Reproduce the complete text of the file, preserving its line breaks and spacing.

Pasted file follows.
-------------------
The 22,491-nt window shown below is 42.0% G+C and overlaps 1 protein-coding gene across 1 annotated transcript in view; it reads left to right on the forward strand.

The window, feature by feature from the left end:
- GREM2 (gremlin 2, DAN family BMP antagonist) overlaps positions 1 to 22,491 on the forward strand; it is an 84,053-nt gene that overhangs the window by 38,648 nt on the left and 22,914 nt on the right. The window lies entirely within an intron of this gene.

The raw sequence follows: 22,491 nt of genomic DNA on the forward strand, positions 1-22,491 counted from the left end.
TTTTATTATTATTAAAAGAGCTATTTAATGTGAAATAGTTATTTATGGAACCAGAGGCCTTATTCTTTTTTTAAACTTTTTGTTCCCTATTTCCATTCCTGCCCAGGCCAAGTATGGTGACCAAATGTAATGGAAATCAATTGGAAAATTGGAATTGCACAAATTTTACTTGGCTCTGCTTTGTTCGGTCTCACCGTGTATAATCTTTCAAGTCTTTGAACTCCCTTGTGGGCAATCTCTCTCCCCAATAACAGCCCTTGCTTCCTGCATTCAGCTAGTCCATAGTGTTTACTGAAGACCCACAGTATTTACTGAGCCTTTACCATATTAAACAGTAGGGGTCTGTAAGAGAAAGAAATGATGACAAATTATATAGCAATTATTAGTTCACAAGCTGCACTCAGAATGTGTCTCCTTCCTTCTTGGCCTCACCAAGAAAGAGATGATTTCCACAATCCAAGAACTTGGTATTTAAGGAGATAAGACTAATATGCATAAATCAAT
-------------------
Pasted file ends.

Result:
The 22,491-nt window shown below is 42.0% G+C and overlaps 1 protein-coding gene across 1 annotated transcript in view; it reads left to right on the forward strand.

The window, feature by feature from the left end:
- GREM2 (gremlin 2, DAN family BMP antagonist) overlaps positions 1 to 22,491 on the forward strand; it is an 84,053-nt gene that overhangs the window by 38,648 nt on the left and 22,914 nt on the right. The window lies entirely within an intron of this gene.

The raw sequence follows: 22,491 nt of genomic DNA on the forward strand, positions 1-22,491 counted from the left end.
TTTTATTATTATTAAAAGAGCTATTTAATGTGAAATAGTTATTTATGGAACCAGAGGCCTTATTCTTTTTTTAAACTTTTTGTTCCCTATTTCCATTCCTGCCCAGGCCAAGTATGGTGACCAAATGTAATGGAAATCAATTGGAAAATTGGAATTGCACAAATTTTACTTGGCTCTGCTTTGTTCGGTCTCACCGTGTATAATCTTTCAAGTCTTTGAACTCCCTTGTGGGCAATCTCTCTCCCCAATAACAGCCCTTGCTTCCTGCATTCAGCTAGTCCATAGTGTTTACTGAAGACCCACAGTATTTACTGAGCCTTTACCATATTAAACAGTAGGGGTCTGTAAGAGAAAGAAATGATGACAAATTATATAGCAATTATTAGTTCACAAGCTGCACTCAGAATGTGTCTCCTTCCTTCTTGGCCTCACCAAGAAAGAGATGATTTCCACAATCCAAGAACTTGGTATTTAAGGAGATAAGACTAATATGCATAAATCAAT